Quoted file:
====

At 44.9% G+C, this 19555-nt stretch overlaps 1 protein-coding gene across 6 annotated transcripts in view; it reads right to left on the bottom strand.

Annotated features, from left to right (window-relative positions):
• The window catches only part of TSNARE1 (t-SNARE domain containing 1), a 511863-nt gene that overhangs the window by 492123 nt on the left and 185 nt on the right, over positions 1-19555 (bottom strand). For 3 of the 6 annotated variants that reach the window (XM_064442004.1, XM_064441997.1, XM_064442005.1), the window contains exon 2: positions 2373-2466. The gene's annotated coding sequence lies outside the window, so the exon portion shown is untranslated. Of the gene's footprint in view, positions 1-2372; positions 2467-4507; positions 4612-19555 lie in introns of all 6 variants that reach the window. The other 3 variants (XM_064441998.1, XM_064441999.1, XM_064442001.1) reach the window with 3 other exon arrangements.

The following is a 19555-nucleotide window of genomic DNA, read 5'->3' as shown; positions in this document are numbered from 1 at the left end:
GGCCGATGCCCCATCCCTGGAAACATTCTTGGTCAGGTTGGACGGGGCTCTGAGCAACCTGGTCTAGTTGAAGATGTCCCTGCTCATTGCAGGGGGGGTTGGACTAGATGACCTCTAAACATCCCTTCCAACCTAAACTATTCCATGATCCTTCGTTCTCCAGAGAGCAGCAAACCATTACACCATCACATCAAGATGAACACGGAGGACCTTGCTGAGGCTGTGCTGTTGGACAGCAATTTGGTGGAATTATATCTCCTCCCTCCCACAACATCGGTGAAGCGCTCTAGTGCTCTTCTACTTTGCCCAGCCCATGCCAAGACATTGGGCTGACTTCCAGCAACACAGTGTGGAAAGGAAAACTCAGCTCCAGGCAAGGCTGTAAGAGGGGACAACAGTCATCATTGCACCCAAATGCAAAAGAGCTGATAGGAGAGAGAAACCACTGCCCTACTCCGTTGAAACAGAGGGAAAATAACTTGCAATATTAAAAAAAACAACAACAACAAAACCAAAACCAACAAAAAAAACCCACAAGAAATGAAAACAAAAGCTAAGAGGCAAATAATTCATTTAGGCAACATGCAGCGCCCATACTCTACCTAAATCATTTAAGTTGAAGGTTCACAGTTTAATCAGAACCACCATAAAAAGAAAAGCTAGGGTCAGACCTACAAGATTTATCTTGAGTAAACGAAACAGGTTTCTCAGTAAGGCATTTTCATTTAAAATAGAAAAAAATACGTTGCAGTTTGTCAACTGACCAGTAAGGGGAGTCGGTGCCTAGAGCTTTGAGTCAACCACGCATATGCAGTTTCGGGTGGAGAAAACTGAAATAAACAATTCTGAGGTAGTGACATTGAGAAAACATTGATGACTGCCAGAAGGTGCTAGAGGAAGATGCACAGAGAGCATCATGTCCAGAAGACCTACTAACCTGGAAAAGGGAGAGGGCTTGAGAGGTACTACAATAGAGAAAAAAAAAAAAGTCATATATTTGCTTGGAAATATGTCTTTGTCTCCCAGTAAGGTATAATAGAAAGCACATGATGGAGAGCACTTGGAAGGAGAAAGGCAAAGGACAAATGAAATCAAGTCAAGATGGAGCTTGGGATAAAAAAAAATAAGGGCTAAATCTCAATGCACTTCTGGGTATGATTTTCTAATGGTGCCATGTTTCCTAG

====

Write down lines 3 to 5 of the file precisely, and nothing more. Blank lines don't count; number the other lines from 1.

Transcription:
• The window catches only part of TSNARE1 (t-SNARE domain containing 1), a 511863-nt gene that overhangs the window by 492123 nt on the left and 185 nt on the right, over positions 1-19555 (bottom strand). For 3 of the 6 annotated variants that reach the window (XM_064442004.1, XM_064441997.1, XM_064442005.1), the window contains exon 2: positions 2373-2466. The gene's annotated coding sequence lies outside the window, so the exon portion shown is untranslated. Of the gene's footprint in view, positions 1-2372; positions 2467-4507; positions 4612-19555 lie in introns of all 6 variants that reach the window. The other 3 variants (XM_064441998.1, XM_064441999.1, XM_064442001.1) reach the window with 3 other exon arrangements.

The following is a 19555-nucleotide window of genomic DNA, read 5'->3' as shown; positions in this document are numbered from 1 at the left end:
GGCCGATGCCCCATCCCTGGAAACATTCTTGGTCAGGTTGGACGGGGCTCTGAGCAACCTGGTCTAGTTGAAGATGTCCCTGCTCATTGCAGGGGGGGTTGGACTAGATGACCTCTAAACATCCCTTCCAACCTAAACTATTCCATGATCCTTCGTTCTCCAGAGAGCAGCAAACCATTACACCATCACATCAAGATGAACACGGAGGACCTTGCTGAGGCTGTGCTGTTGGACAGCAATTTGGTGGAATTATATCTCCTCCCTCCCACAACATCGGTGAAGCGCTCTAGTGCTCTTCTACTTTGCCCAGCCCATGCCAAGACATTGGGCTGACTTCCAGCAACACAGTGTGGAAAGGAAAACTCAGCTCCAGGCAAGGCTGTAAGAGGGGACAACAGTCATCATTGCACCCAAATGCAAAAGAGCTGATAGGAGAGAGAAACCACTGCCCTACTCCGTTGAAACAGAGGGAAAATAACTTGCAATATTAAAAAAAACAACAACAACAAAACCAAAACCAACAAAAAAAACCCACAAGAAATGAAAACAAAAGCTAAGAGGCAAATAATTCATTTAGGCAACATGCAGCGCCCATACTCTACCTAAATCATTTAAGTTGAAGGTTCACAGTTTAATCAGAACCACCATAAAAAGAAAAGCTAGGGTCAGACCTACAAGATTTATCTTGAGTAAACGAAACAGGTTTCTCAGTAAGGCATTTTCATTTAAAATAGAAAAAAATACGTTGCAGTTTGTCAACTGACCAGTAAGGGGAGTCGGTGCCTAGAGCTTTGAGTCAACCACGCATATGCAGTTTCGGGTGGAGAAAACTGAAATAAACAATTCTGAGGTAGTGACATTGAGAAAACATTGATGACTGCCAGAAGGTGCTAGAGGAAGATGCACAGAGAGCATCATGTCCAGAAGACCTACTAACCTGGAAAAGGGAGAGGGCTTGAGAGGTACTACAATAGAGAAAAAAAAAAAAGTCATATATTTGCTTGGAAATATGTCTTTGTCTCCCAGTAAGGTATAATAGAAAGCACATGATGGAGAGCACTTGGAAGGAGAAAGGCAAAGGACAAATGAAATCAAGTCAAGATGGAGCTTGGGATAAAAAAAAATAAGGGCTAAATCTCAATGCACTTCTGGGTATGATTTTCTAATGGTGCCATGTTTCCTAG